Malaria: Poverty, Race, and Public Health in the United States

JHU Press
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In Malaria: Poverty, Race, and Public Health in the United States, Margaret Humphreys presents the first book-length account of the parasitic, insect-borne disease that has infected millions and influenced settlement patterns, economic development, and the quality of life at every level of American society, especially in the south.

Humphreys approaches malaria from three perspectives: the parasite's biological history, the medical response to it, and the patient's experience of the disease. It addresses numerous questions including how the parasite thrives and eventually becomes vulnerable, how professionals came to know about the parasite and learned how to fight them, and how people view the disease and came to the point where they could understand and support the struggle against it.

In addition Malaria: Poverty, Race, and Public Health in the United States argues that malaria control was central to the evolution of local and federal intervention in public health, and demonstrates the complex interaction between poverty, race, and geography in determining the fate of malaria.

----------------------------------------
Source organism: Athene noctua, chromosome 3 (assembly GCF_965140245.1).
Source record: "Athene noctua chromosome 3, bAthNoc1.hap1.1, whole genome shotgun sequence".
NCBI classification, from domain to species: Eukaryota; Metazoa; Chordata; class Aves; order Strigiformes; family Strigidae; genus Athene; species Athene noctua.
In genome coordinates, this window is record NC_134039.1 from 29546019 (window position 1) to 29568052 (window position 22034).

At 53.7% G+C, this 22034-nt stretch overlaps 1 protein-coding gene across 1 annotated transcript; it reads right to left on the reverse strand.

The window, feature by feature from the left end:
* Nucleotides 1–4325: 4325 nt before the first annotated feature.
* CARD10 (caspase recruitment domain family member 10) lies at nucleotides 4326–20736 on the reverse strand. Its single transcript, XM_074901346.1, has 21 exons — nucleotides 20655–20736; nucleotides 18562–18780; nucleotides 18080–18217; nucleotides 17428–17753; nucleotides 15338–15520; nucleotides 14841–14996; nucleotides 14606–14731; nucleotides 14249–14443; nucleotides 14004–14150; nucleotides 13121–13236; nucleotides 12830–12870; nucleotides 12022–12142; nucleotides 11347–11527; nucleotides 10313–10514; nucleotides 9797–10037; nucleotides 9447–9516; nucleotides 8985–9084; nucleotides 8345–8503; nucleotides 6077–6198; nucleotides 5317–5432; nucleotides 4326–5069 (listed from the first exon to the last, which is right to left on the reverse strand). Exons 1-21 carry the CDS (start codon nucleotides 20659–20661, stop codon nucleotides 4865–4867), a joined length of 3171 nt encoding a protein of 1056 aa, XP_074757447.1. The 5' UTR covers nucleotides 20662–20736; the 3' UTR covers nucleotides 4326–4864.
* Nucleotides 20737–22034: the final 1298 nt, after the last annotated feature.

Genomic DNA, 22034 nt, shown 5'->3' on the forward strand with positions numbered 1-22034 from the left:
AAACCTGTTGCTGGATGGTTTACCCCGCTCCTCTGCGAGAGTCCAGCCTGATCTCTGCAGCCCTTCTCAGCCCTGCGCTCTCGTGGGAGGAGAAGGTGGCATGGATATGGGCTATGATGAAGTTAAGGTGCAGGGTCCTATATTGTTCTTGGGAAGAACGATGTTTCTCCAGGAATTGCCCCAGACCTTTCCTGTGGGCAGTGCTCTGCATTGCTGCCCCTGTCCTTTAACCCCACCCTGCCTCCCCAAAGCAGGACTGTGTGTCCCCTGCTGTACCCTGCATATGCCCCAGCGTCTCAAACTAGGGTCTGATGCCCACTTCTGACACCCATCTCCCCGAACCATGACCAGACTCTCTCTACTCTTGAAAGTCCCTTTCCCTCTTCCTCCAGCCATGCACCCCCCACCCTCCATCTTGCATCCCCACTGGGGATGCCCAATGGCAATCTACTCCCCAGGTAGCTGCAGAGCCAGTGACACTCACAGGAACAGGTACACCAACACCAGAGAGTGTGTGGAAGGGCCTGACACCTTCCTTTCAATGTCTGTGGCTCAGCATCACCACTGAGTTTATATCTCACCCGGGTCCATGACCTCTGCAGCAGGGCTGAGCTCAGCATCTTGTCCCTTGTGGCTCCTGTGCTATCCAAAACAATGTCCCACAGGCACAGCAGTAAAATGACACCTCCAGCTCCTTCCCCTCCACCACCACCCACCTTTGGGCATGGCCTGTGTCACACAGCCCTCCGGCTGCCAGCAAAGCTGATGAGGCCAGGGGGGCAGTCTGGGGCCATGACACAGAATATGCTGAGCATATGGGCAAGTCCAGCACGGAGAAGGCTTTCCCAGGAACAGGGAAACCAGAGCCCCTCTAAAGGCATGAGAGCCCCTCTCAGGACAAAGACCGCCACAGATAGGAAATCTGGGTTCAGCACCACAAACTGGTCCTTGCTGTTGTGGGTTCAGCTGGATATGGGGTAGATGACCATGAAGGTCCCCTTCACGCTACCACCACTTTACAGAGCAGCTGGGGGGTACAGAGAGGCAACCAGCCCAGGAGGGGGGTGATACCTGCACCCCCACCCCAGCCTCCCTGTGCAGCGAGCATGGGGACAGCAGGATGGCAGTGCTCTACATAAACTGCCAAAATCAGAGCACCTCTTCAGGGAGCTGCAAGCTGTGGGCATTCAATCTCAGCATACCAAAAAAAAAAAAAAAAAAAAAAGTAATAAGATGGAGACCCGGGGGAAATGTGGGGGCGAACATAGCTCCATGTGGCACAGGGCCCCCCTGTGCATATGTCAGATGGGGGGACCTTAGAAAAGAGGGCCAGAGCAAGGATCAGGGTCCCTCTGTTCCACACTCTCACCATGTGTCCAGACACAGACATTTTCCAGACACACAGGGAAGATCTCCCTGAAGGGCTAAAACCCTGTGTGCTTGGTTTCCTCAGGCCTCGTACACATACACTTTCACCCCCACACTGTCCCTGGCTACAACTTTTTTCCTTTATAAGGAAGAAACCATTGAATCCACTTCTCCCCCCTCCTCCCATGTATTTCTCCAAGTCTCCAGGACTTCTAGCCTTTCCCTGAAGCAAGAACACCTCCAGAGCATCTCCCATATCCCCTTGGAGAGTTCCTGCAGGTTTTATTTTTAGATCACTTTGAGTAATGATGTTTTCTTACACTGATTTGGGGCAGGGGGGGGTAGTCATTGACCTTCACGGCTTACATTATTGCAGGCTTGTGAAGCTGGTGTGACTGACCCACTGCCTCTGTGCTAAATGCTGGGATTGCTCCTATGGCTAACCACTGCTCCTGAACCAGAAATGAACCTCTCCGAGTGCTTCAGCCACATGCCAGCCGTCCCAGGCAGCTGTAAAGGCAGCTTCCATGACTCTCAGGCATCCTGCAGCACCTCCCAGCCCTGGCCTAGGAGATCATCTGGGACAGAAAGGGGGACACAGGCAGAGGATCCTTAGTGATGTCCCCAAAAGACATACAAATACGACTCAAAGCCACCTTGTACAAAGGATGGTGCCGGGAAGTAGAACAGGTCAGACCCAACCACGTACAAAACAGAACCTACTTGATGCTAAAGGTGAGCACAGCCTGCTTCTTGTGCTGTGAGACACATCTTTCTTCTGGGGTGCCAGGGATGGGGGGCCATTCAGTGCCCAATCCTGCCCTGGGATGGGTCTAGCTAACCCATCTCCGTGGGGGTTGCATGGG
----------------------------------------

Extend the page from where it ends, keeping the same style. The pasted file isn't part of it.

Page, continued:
-- Randall M. Packard, Department of History, Emory University
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About the author

Margaret Humphreys received her Ph.D. degree from Harvard University in the history of science, followed by the M.D. degree in 1987 from Harvard Medical School. After residency in internal medicine at Brigham and Women's Hospital in Boston, she practiced medicine for another three years in Quincy and Braintree, MA. In 1993 she moved to Duke University in Durham, NC, where she practices medicine and teaches in the Department of History. She also edits the Journal of the History of Medicine and is the author of the book Yellow Fever and the South .

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Additional Information

Publisher
JHU Press
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Published on
Apr 30, 2003
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Pages
208
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ISBN
9780801875991
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Language
English
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Genres
History / Americas (North, Central, South, West Indies)
History / United States / General
Law / Health
Medical / Health Policy
Medical / History
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Content Protection
This content is DRM protected.
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Available on Android devices
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